Prosecutor Nice claimed during his cross-examination of Professor Avramov that if Milosevic had accepted Carrington's plan on 18 October 1991, there would have been no victims in Vukovar, Srebrenica, Bijeljina, Brcko and in other killing fields in the wars in Croatia and BH. Milosevic intervenes to protect the defense witness against prosecutor's "attempts to confuse" and "abuse" her

Smilja Avramov, defense witness for MilosevicSmilja Avramov, defense witness for Milosevic

Slobodan Milosevic again refused the offer repeated several times by the Chamber to ask additional questions to his first defense witness, but intervened four times to protect Professor Smilja Avramov against questions asked in the cross-examination by prosecutor Geoffrey Nice. Milosevic claimed that Nice was trying to "confuse", "mislead" and "abuse" the witness. After his fourth intervention, Presiding Judge told the accused that he would have to deliver any such interventions and all other questions and comments through his defense counsel, Steven Kay.

In his cross-examination of Professor Avramov, prosecutor Nice contended that the victims from Vukovar, Srebrenica, Bijeljina, Brcko and other places in Croatia and BH listed in the indictments against Slobodan Milosevic would have been alive today had the Serbian delegation accepted Lord Carrington's proposal for the settlement of relations of the republics in the former Yugoslavia, presented at the peace conference in The Hague ion 18 October 1991.

In Nice's view, Milosevic did not accept Carrington's plan at that time – a plan guaranteeing the Serb minority in Croatia "special status" and a high degree of autonomy – in order not to be forced to grant the same or similar rights to the Albanian minority in Serbia. In proof of his contention, Nice quoted from Lord Carrington's notes which state that at the session of 18 October 1991 Milosevic insisted that only Serbs could have "special status", not other minorities in other states. Smilja Avramov, who also participated at the Hague Conference, countered by saying that Carrington's notes were "not authorized texts" and that there were no "official minutes" from the conference which would show who said what.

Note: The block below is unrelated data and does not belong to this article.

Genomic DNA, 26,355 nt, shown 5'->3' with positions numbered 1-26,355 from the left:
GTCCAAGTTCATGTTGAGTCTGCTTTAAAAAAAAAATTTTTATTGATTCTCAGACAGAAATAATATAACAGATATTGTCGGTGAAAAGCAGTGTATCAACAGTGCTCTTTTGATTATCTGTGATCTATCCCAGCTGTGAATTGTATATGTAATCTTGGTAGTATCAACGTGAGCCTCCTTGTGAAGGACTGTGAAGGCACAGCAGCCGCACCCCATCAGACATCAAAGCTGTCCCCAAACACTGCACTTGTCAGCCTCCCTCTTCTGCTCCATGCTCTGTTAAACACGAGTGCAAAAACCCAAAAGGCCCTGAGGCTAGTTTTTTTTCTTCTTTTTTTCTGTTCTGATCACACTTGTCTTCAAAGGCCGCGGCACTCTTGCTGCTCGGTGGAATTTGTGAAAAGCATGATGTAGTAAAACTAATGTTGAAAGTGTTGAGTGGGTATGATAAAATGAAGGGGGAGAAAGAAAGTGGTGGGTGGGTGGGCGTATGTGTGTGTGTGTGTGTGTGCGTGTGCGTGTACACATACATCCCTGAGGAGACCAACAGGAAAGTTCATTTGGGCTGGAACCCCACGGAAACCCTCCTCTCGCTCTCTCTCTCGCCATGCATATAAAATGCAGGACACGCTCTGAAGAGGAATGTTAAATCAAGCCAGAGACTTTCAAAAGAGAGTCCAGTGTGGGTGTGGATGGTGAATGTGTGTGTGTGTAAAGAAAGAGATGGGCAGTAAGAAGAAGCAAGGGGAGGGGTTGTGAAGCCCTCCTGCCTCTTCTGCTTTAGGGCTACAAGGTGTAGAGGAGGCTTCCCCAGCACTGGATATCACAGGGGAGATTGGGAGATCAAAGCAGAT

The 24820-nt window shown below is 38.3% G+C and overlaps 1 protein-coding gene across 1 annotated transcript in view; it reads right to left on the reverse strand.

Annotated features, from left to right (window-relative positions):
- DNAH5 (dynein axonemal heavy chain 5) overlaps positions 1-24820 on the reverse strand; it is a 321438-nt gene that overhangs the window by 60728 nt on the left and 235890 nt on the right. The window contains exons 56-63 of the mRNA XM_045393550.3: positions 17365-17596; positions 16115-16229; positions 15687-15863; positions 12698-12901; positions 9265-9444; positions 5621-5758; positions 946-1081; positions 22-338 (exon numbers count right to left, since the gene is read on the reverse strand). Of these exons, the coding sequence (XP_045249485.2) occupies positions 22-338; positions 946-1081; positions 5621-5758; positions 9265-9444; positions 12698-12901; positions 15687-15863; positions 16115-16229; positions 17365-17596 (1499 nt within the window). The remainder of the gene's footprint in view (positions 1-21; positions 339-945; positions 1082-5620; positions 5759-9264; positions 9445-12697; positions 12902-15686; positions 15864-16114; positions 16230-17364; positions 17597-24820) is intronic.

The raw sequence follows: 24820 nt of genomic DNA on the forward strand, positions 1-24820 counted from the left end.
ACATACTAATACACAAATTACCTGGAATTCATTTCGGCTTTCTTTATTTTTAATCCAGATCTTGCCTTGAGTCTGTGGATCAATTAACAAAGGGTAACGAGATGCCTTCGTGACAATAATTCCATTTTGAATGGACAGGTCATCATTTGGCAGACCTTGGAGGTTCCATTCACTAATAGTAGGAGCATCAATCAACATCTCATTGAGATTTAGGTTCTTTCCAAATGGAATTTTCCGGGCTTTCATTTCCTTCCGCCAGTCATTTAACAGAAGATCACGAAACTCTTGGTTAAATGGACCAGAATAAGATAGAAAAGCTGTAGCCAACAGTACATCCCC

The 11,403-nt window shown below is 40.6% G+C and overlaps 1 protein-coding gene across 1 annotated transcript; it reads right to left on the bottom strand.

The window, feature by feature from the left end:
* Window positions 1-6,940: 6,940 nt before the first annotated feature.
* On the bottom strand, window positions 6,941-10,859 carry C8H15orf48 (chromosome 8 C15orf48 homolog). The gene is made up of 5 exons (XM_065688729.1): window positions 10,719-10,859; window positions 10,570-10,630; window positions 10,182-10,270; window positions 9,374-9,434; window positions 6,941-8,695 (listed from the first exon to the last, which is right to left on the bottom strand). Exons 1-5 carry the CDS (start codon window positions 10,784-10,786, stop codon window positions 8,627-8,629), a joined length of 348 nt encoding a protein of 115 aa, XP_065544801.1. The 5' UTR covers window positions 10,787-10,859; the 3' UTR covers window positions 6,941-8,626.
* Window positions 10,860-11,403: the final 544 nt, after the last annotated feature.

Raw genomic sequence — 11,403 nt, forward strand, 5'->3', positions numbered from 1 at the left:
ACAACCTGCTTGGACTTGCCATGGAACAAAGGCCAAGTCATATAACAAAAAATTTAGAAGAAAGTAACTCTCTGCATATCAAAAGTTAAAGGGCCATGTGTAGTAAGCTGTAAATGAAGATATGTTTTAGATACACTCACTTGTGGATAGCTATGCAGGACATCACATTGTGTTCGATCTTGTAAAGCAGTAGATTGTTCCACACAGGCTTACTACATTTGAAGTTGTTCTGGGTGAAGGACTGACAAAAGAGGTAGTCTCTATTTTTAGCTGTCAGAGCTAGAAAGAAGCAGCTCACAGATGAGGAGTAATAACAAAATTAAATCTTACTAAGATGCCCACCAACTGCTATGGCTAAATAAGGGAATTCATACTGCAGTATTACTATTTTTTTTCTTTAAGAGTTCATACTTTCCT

The other reason why, in Nice's opinion, Milosevic refused to accept Carrington's plan in October 1991 was the motto "All Serbs in one state," discussed at length yesterday during Smilja Avramov's cross-examination. Nice stated today that Milosevic and people working with him – including Professor Avramov – "wanted an enlarged Serbia in which all Serbs would live and were ready to do battle in order to get it."

Nice illustrated their "readiness to do battle" with several video clips showing Milosevic's speeches from the late eighties in which he announced new "struggles" and "battles". According to Smilja Avramov, what Milosevic meant in those speeches were struggles and battles "in the spheres of psychology, information and politics, not in the military sphere."

According to Nice, however, "the key problem was the desire for all Serbs to live in one state and to put their interests above the interests of others." Nice tried to prove that this was the official policy of Milosevic's socialists at the time when Carrington's plan was rejected by showing a map published in the SPS magazine Epoha, which depicted the "desirable demarcation lines between the Third Yugoslavia and Croatia." As the map shows, the borders of the "Third Yugoslavia" would include large portions of Croatia: from Eastern and Western Slavonia, through Krajina and parts of Dalmatia to the so-called Dubrovnik Republic. Professor Avramov, however, ascribed all this to the "freedom of scholarly opinion" on the part of the map's author, for which, in her opinion, "the accused could not be blamed." After all, Avramov added, those borders were offered to Serbia in the London Agreement in 1915, under the condition that it give up Yugoslavia, which Serbia refused to do.

Since Professor Avramov described the arming and military organization of Serbs in Croatia and Bosnia in 1991 as "fear of a new genocide, such as the one they experienced in 1941-1945," Nice placed on the ELMO the so-called Moljevic map from 1941. This map is almost identical with the "desirable map" published in the SPS magazine fifty years later. When the Moljevic map was published, Nice noted, the genocide against Serbs in Croatia had not begun yet, but "the concept of a single state for all Serbs was already in existence."

Professor Avramov replied that, "in her scientific work", she "based all her views on official documents, not on inter-party quarrels or such proposals that were put forward between the two wars.”

After Professor Avramov was excused, James George Jatras, former analyst of the American Republican Party was called to take the stand. He will testify about the "American green light to Iran" for the operation of radical Islamic elements in Bosnia.